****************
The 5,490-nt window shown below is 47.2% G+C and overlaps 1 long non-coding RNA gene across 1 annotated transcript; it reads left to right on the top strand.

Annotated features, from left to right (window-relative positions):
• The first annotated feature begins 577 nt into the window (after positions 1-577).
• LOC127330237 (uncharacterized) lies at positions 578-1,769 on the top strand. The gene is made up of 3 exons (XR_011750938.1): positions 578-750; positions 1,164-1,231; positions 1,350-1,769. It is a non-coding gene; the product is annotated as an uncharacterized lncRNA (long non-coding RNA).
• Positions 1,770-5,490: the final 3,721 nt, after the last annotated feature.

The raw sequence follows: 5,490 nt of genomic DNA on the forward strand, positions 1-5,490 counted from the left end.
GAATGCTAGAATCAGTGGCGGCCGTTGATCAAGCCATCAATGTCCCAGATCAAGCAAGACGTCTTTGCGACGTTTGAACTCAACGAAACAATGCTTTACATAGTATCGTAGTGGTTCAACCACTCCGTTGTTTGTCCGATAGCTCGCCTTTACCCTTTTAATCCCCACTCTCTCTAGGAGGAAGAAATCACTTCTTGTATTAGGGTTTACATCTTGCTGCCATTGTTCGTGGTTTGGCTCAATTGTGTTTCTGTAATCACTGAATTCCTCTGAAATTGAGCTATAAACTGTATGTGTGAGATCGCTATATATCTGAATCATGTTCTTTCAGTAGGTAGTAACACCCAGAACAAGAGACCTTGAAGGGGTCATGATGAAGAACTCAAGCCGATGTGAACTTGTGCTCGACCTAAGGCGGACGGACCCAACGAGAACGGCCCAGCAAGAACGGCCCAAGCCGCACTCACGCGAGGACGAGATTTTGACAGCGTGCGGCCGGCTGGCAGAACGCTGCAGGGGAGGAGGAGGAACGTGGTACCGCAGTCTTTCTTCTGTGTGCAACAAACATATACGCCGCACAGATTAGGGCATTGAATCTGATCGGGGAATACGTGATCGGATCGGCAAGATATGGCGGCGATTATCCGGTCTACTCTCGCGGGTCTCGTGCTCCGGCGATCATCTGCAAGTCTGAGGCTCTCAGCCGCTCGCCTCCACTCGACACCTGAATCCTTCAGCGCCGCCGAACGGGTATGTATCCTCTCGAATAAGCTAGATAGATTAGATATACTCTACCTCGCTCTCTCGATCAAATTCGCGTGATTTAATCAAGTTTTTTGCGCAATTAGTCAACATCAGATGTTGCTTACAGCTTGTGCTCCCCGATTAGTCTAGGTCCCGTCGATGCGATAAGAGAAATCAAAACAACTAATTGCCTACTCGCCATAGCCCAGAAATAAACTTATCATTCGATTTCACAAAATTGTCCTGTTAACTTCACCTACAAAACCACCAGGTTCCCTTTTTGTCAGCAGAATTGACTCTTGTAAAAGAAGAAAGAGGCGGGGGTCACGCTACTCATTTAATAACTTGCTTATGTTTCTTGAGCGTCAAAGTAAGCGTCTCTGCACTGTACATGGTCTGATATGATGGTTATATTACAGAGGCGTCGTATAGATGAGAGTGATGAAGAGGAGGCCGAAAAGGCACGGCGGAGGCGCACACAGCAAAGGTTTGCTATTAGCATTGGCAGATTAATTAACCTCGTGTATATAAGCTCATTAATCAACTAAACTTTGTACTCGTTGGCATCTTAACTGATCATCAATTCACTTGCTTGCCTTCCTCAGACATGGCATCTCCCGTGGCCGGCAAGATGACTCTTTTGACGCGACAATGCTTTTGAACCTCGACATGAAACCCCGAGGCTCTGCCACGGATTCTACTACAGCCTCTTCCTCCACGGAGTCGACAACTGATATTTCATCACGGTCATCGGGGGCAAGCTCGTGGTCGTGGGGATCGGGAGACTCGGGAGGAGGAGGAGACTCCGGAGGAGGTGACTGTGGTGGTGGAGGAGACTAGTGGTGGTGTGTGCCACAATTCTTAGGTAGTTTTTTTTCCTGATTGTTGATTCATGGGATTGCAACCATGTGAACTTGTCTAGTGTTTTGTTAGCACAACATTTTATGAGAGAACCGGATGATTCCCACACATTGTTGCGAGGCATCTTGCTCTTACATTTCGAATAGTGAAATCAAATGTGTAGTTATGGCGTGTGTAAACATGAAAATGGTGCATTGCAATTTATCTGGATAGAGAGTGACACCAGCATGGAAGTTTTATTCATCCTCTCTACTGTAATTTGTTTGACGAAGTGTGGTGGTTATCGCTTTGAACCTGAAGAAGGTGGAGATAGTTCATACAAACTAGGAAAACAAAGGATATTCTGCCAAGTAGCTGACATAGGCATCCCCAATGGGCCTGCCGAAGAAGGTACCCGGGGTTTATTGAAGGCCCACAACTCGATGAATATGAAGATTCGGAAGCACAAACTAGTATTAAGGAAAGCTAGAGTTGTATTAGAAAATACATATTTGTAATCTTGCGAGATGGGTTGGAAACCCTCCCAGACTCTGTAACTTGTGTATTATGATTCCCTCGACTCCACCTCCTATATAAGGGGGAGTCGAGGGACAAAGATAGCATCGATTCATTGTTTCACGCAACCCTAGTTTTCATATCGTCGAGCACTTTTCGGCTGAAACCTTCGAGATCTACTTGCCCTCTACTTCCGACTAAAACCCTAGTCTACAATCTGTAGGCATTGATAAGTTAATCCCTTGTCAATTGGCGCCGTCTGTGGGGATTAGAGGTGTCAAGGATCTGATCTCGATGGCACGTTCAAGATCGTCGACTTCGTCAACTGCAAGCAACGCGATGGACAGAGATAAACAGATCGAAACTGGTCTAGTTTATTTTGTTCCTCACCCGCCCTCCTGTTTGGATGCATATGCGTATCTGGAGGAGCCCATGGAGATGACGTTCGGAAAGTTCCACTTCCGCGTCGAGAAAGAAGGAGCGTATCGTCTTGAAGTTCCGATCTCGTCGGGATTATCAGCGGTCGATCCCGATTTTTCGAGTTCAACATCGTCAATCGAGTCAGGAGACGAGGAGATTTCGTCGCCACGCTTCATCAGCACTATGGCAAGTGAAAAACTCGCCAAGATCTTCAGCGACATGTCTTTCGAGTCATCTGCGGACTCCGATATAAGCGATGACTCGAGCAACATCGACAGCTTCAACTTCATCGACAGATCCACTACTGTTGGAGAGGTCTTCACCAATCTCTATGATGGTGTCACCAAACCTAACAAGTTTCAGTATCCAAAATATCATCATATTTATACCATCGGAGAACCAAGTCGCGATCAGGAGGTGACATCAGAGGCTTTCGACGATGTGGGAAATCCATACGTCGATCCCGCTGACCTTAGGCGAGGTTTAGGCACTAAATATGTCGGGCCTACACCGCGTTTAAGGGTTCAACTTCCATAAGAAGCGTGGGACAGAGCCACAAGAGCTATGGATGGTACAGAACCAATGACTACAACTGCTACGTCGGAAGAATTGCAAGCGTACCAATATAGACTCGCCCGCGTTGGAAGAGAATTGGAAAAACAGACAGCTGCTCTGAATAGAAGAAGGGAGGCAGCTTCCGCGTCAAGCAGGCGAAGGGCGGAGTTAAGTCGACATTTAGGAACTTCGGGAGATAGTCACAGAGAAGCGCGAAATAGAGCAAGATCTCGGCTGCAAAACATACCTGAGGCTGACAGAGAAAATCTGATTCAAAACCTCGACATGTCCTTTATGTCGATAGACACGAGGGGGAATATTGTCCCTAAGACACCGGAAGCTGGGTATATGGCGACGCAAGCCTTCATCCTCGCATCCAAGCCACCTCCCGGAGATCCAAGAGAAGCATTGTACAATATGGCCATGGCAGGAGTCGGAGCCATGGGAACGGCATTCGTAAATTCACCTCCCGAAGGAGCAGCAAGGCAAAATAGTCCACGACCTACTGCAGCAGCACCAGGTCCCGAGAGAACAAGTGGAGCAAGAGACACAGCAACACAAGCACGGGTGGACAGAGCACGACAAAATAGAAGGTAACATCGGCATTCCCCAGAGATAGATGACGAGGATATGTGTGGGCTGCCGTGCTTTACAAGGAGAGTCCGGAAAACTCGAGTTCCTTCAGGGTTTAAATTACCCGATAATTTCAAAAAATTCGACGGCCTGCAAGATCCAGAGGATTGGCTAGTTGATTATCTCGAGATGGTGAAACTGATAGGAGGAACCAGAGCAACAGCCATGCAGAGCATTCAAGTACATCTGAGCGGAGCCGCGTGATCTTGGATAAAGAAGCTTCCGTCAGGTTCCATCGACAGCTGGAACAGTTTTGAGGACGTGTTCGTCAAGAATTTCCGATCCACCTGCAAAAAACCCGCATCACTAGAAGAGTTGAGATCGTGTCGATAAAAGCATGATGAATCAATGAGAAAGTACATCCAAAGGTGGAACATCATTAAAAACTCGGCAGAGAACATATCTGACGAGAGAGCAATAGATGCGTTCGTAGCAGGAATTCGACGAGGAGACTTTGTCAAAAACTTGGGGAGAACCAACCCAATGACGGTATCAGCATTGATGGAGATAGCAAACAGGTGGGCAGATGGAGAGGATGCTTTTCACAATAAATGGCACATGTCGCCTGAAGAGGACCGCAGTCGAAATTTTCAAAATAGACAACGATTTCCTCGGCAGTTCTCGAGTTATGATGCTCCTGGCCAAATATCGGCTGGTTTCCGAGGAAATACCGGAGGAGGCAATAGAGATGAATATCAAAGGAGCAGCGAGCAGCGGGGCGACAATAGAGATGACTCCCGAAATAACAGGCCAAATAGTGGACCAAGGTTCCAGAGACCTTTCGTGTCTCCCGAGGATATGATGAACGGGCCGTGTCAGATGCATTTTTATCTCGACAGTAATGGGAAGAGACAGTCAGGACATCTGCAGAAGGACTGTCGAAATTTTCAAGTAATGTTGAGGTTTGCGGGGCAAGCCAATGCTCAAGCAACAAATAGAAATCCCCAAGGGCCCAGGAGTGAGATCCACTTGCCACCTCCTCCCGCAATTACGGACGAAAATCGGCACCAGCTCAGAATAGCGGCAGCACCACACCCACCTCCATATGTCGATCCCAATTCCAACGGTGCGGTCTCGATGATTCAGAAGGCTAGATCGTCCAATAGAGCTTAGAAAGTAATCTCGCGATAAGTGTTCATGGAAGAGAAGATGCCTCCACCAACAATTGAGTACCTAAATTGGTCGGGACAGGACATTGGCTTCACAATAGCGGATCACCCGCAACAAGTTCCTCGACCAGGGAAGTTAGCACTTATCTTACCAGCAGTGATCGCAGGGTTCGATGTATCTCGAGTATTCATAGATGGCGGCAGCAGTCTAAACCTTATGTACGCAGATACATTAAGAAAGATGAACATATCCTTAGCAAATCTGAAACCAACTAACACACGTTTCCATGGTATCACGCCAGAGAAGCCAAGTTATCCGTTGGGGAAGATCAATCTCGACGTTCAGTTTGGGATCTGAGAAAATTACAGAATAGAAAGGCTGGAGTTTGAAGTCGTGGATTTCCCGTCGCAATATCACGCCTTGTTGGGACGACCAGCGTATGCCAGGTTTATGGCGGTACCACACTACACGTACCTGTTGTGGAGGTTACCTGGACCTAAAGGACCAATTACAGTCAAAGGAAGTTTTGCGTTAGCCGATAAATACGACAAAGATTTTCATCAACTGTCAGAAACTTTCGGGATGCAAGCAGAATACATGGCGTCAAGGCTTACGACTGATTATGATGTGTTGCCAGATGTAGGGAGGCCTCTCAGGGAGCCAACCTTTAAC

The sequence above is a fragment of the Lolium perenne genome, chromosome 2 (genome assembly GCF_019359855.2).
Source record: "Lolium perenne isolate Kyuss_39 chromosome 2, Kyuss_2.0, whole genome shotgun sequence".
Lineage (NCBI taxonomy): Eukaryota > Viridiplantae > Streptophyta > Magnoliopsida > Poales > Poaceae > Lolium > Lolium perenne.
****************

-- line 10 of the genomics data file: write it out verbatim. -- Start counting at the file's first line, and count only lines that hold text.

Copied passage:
Lineage (NCBI taxonomy): Eukaryota > Viridiplantae > Streptophyta > Magnoliopsida > Poales > Poaceae > Lolium > Lolium perenne.